# Word length for time series

This question is based on , "A Symbolic Representation of Time Series, with Implications for Streaming Algorithms".

Let, $N = w\cdot l$ where $N$ is the number of data points in a time series composed of symbols from a finite alphabet set $\mathcal{A} = \{a_1,a_2,...,a_n\}$. For example, for $n=2$ (binary source) : A data sequence of lenght $N$ can be segmented into equal sized blocks $w_i$, $i =1,2,3$ each of lenght $l$ such as $00000, 10111, 11111$ $(w = 3, l = 5)$ .Mathematically, the source output is an unending sequence, $X_1,X_2,X_3,...$ of randomly selected symbols from a finite set. The probability of occurrence of each symbol $X_k$ is not equal and each source symbol is statistically independent from the previous outputs.

Another example can be a data set of natural language, where each letter is represneted by an integer value.

Question:

Consider, the data as a string as composed of words $w$ of length $l$. Is there a way to determine $l$ or $w$ using information theoretic concepts such as entropy?

Assumptions:

• The probability of occurence of each symbol is not same as the other, so non-equiproable occurrence of each symbol.
• Each source symbol is statistically independent from the previous outputs.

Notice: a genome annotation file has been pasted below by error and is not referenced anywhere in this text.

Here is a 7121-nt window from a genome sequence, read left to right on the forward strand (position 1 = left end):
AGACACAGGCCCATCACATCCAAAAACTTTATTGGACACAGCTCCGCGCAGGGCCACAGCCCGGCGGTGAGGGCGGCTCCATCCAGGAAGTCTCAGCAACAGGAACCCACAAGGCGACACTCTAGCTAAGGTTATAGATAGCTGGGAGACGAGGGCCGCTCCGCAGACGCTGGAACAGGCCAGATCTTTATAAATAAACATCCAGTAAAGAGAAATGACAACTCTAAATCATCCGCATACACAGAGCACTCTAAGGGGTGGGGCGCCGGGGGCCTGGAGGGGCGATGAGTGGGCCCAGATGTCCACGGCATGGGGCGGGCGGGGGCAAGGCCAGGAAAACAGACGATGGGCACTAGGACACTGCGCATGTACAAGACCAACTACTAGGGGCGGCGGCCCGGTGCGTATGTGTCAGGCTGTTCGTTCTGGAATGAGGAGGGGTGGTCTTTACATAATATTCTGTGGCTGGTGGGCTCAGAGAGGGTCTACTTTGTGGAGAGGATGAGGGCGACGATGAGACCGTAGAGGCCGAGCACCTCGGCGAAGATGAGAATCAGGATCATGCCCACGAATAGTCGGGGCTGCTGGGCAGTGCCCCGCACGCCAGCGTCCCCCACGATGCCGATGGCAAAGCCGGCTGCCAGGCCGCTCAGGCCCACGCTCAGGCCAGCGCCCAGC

Solution idea:

The length $l$ of each block can be determined by the self-information of the symbols in that block. The largest length is the one that allows the entropy rate to remain invariant as $l$ is changed. If the length of the sequence is larger than $l$, then the symbolic space properties change abruptly. But I am confused what is the mathematical expression for entropy rate and entropy. The self information $$E = -\log2(p_i), \quad i=1,2,...,n$$ I can take the $l$ as the maximum self information among all distinct symbols $l = \max{E}$.

The MATLAB code is for data of length $N = 100$ and $n =4$ is $b = \{1,3,1,4,3,2,1,4,...\}$. How can I determine the block size $l$?

I am not sure if the following implementation is correct or not. What is the plot that I should do? Any other solution approach would be helpful as well.

The following code is for $4$ unique symbols having integer values $1,2,3,4$.

clear all
N= 100; %total length of the sequence
n=4; % number of unique symbols (alphabets)
b = randi([1 n],1,N); % creating the sequence
p_1 = sum(b==1)/length(b); %calculating probability
p_2 = sum(b==2)/length(b);
p_3 = sum(b==3)/length(b);
p_4 = sum(b==4)/length(b);

p = [p_1,p_2,p_3,p_4];
H_N = -sum(p(p>0).*log2(p(p>0))) % entropyfor the whole sequence for N =100

Window = [1,2,4,6,8,10,12];  %this is the array of different block size
Base=2;

ShEntropy = zeros(1,length(Window));
for NWindows=1:length(Window)
blk_size = Window(NWindows);
ShEntropy(NWindows) =BlockEntropy(Series,blk_size,Base );% this is H_w
store_entropy(NWindows,:) = [ShEntropy(NWindows),blk_size] ;
EntropyRate(NWindows) = ShEntropy(NWindows)/blk_size ;
store_EntropyRate(NWindows,:) = [EntropyRate(NWindows),blk_size] ;
end
temp1 = sortrows(store_entropy,1);
maxEntropy = temp1(end,1)
blksze1 = temp1(end,2)
figure(1)
subplot(1,2,1)
plot(Window(1:end), ShEntropy(1:end));
subplot(1,2,2)
temp2 = sortrows(store_EntropyRate,1);
maxEntropyRate = temp2(end,1)
blksze2 = temp2(end,2)
plot(Window(1:end),  EntropyRate(1:end));
LargestEntropy_Theory =log2(n)

function ShEntropy =BlockEntropy(Series,Window,Base )

n=length(Series);